Dr. Richard M. Bass, a professor of otolaryngology, which is a branch of medicine that specializes in the treatment of the nose, ear and throat and related allergies, provides the answers to questions on what is the purpose of mucus and what important role it plays for our health.
How is mucus produced?
The mucus glands in the nose produce mucus and it also produced by the salivary glands in the mouth to help in swallowing. People swallow about a quart a day of mucus and salvia.
What is the importance of mucus for our system?
Mucus is an important lubricant for the nose. If you didn't have mucus in the nose it would lead to dryness and crusting which could lead to an obstruction in the nose and bleeding. It helps in airflow through the nose and without it the nose could become irritated and swelled making it harder to breathe.
Besides lubrication, there are enzymes and antibodies in the mucus that attach themselves to viruses and bacteria that come in through the nose and mucus sends them down the throat to the stomach to be digested out of the body. Mucus also traps dust particles.
How much mucus is normal?
1.7 liters or about a quart made up of a combination of mucus and salvia is produced a day, although you don't really notice this since most of goes down the throat and you don't feel it.
When can there be overproduction of mucus?
Allergies can cause overproduction and one can have a lot of drainage out of their nose and feel it going down their throat. An allergic reaction includes sneezing, nasal congestion, itchy nose and watery eyes. Hay fever caused by ragweed is one example of an allergy that causes this overproduction. People can also have an allergic reaction to animals such as dogs or cats.
How can allergies be treated?
Allergies can be treated through antihistamines, decongestants and nasal steroids. You can ask your physician for the best way to treat you particular allergies.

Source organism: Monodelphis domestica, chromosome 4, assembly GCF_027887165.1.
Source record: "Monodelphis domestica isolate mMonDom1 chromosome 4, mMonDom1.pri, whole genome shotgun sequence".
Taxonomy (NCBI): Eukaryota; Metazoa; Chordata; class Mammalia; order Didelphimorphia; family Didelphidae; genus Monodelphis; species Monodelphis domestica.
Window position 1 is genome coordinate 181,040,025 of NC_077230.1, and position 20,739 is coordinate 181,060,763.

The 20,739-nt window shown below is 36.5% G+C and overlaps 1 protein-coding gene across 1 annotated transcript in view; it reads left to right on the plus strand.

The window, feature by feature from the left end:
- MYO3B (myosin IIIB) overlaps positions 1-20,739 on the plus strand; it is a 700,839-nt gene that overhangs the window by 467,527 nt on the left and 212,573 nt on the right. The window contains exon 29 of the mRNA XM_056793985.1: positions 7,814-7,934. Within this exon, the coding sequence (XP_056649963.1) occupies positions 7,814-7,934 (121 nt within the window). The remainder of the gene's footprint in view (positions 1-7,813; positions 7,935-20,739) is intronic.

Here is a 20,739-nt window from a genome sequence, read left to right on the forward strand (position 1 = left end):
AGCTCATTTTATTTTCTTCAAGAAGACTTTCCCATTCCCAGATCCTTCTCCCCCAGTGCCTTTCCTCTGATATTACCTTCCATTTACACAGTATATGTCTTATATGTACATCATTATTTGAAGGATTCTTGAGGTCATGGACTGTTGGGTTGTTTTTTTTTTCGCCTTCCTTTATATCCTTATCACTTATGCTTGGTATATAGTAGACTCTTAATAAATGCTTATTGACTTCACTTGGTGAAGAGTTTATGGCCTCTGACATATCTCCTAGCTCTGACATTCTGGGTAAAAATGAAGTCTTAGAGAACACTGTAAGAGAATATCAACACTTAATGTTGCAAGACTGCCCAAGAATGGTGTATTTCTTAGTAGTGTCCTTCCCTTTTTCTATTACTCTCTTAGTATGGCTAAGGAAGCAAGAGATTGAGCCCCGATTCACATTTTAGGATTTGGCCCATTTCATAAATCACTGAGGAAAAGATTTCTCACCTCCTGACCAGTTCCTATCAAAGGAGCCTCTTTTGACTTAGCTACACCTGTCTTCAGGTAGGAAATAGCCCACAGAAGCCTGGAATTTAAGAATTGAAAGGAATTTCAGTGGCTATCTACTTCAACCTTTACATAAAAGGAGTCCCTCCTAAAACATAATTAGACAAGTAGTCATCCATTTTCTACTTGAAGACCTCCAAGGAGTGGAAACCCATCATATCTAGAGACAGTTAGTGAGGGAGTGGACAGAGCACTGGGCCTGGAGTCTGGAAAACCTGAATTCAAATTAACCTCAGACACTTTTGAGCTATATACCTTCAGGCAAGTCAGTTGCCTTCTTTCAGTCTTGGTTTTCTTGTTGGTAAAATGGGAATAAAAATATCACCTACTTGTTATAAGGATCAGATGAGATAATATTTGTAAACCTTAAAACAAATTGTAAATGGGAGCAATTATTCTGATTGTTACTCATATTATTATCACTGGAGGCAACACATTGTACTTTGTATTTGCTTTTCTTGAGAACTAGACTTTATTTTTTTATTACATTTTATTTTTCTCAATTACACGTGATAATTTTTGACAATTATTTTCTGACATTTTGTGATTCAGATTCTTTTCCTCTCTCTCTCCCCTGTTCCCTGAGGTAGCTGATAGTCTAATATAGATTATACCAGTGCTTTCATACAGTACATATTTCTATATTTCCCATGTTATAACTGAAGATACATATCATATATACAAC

What besides allergies can cause overproduction of mucus?
Vasomotor rhinitis is like allergies and has the same symptoms, but is not related to allergens and has different triggers. It is an overreaction of the nervous system to the environment and involves temperature change, humidity change, pressure change, food and beverages, infections and certain medications and even stress. If you have rhinitis, the lining of the nose swells due to expanding blood vessels and your nose drips.
Vasomotor rhinitis can be treated by oral decongestants, and nasal sprays, such as, antihistamine nasal sprays, steroid nasal sprays or saline nasal sprays, ask your physician for advice and what will work best for you.
Can a sinus infection cause an overproduction of mucus?
There are mucus glands inside the lining of the sinus, which moves mucus out through the sinus openings. If the sinus is blocked by a cold or respiratory infection it can cause a mucus infection and the mucus can become green and thick and come out the throat and nose. Sinus infections can be treated with antibiotics.
Does mucus change colors?
Only if it is infected, normally it is clear. If it is infected it becomes green or yellow and it is usually thick.
What is the most important fact about mucus?
It is anti-bacterial and is anti-viral and fights invaders every day and every minute.
Dr. Richard M. Bass is a professor of otolaryngology head and neck surgery, specializing in general otolaryngology, otology at the Southern Illinois University School of Medicine. Bass has also been in private practice in otolaryngology head and neck surgery in Springfield. His previous appointments included chief of otolaryngology at the U.S. Army Hospital in Ft. Campbell, Ky.
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